A RAKE combiner 17 b combines the signals output from the fingers 17 a 1 to 17 a 4, a multiplier 17 d multiplies the combined output of the RAKE combiner by a weighting that conforms to the reception power and outputs the weighted signal, a maximal ratio combiner 19 combines the outputs of respective branches at a ratio that conforms to the size of reception power, and a discrimination unit 20 performs data discrimination based upon the output of the maximal ratio combiner.

With DS-CDMA, all users (all channels) employ the same frequency band in communication with the base station. Consequently, in a case where mobile stations transmit to a base station, a so-called near-far problem occurs. Specifically, if a mobile station near the base station and a mobile station far from the base station transmit at the same power, the transmission power of the nearby mobile station will be more than necessary and will interfere with transmission from the other mobile station. Therefore, in the uplink for mobile-station transmission/base-station reception, the usual practice is to exercise transmission power control for controlling the transmission power of each mobile station in such a manner that reception power will be constant at the base station.

FIG. 25 is a diagram useful in describing uplink-channel closed-loop transmission power control. Here a mobile station 1 includes a spread-spectrum modulator 1 a for spread-spectrum modulating transmit data using a spreading code conforming to a prescribed channel specified by a base station, and a power amplifier 1 b for amplifying a signal, which is input thereto following processing such as quadrature modulation and frequency conversion applied after spread-spectrum modulation, and transmitting the amplified signal to a base station 2 from an antenna. The base station 2 includes despreaders 2 a of respective fingers conforming to the respective paths for applying despread processing to a delay signal that arrives via the assigned path, and a RAKE demodulator 2 b for combining the signals output from the fingers, subjecting the combined signal to maximal ratio combining at a weighting conforming to the reception power of each branch, and discriminating 1s and 0s of the receive data based upon the maximal-ratio combination signal.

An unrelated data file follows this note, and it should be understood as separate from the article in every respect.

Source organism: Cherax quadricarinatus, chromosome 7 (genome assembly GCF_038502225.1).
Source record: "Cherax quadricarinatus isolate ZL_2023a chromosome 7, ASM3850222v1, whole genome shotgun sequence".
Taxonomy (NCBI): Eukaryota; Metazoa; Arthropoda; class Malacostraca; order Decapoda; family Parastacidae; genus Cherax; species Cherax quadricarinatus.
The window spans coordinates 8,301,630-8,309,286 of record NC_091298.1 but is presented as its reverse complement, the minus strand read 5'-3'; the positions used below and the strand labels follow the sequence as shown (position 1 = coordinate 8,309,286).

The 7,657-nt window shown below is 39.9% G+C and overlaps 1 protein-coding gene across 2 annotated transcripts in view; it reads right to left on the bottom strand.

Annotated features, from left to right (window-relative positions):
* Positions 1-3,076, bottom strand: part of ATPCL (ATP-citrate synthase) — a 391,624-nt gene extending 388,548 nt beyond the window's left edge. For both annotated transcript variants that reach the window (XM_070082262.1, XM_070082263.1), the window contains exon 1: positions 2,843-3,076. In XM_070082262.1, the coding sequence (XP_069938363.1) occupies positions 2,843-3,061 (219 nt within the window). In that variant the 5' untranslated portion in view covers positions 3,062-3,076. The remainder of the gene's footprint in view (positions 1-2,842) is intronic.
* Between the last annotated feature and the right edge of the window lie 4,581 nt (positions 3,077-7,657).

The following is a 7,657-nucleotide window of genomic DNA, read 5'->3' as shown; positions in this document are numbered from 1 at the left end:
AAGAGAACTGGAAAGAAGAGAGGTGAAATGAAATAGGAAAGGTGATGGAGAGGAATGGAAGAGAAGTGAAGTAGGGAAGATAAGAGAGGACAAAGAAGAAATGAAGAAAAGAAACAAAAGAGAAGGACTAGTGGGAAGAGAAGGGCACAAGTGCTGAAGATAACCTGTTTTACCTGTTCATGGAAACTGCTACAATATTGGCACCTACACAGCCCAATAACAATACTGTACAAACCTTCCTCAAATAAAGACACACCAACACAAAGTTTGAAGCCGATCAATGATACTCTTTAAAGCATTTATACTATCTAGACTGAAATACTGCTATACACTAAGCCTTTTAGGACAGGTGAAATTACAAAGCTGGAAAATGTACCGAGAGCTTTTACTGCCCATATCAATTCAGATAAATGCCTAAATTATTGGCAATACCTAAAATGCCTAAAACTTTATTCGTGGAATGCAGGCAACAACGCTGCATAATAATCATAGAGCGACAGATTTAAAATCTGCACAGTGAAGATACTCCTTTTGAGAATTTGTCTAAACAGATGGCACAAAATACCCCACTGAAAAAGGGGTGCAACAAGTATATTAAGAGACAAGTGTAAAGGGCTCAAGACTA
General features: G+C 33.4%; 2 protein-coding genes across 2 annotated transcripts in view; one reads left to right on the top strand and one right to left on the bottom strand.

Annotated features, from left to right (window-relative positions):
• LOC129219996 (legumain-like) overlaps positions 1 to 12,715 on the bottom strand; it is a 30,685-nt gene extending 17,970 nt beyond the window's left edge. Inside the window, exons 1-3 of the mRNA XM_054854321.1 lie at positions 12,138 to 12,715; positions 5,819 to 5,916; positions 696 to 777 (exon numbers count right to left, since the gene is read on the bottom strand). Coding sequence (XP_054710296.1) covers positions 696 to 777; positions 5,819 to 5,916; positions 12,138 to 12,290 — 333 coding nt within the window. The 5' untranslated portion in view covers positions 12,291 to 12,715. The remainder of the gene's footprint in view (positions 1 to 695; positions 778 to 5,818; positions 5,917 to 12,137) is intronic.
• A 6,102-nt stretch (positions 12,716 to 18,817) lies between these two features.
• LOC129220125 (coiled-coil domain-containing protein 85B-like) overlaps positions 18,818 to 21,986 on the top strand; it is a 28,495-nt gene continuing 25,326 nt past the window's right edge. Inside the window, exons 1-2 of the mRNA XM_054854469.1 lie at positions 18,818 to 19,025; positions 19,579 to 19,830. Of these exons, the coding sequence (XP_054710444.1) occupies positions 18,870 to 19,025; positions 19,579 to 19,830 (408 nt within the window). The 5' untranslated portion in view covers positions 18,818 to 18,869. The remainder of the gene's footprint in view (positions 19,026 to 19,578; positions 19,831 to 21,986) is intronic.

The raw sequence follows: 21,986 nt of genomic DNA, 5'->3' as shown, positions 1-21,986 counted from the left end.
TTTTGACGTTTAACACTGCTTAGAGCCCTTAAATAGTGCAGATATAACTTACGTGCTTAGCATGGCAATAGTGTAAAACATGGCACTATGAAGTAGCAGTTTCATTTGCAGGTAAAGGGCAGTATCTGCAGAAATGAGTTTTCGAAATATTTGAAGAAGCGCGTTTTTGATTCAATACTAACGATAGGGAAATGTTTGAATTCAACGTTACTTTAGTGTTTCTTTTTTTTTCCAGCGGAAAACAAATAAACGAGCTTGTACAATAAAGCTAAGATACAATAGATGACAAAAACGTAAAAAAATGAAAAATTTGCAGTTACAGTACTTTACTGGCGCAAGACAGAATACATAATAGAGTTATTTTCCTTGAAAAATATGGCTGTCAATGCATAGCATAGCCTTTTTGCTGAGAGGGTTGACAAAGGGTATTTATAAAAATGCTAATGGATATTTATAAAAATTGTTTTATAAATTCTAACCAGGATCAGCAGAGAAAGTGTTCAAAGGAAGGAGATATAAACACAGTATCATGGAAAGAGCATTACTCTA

A SIR measurement unit 2 c measures the power ratio (SIR: Signal Interference Ratio) of the receive signal (Signal) to an interference signal (Interference), which includes thermal noise. (a) of FIG. 26 shows an example of the SIR measurement unit 2 c. A signal-point position altering unit 2 c 1 which, as shown in (b) of FIG. 26, converts a position vector R (whose I and Q components are RI and RQ, respectively) of a reference (pilot) in the I-jQ complex plane to a point in the first quadrant of the plane. More specifically, the signal-point position altering unit 2 c 1 takes the absolute values of the I component (in-phase component) RI and Q component (quadrature component) RQ of the position vector R of the received signal point to convert this position vector to a signal in the first quadrant of the I-jQ complex plane. An averaging arithmetic unit 2 c 2 for calculating the average value m of M symbols of the reference signal included in one slot, a desired wave power arithmetic unit 2 c 3 for calculating m2 (the power S of the desired signal) by squaring the I and Q components of the average value m and summing the squares, and a reception power calculation unit 2 c 4 for squaring the I and Q components RI, RQ of the position vector of the reference signal and summing the squares, i.e., for performing the following calculation:
P=R I 2 +R Q 2  (2)
to thereby calculate the reception power P. An average-value arithmetic unit 2 c 5 calculates the average value of reception power, and a subtractor 2 c 6 subtracts m2 (the power S of the desired wave) from the average value of the reception power, thereby outputting interference wave power I. A SIR arithmetic unit 2 c 7 calculates the SIR from the desired wave power S and interference wave power I in accordance with the equation
SIR=S/I  (3)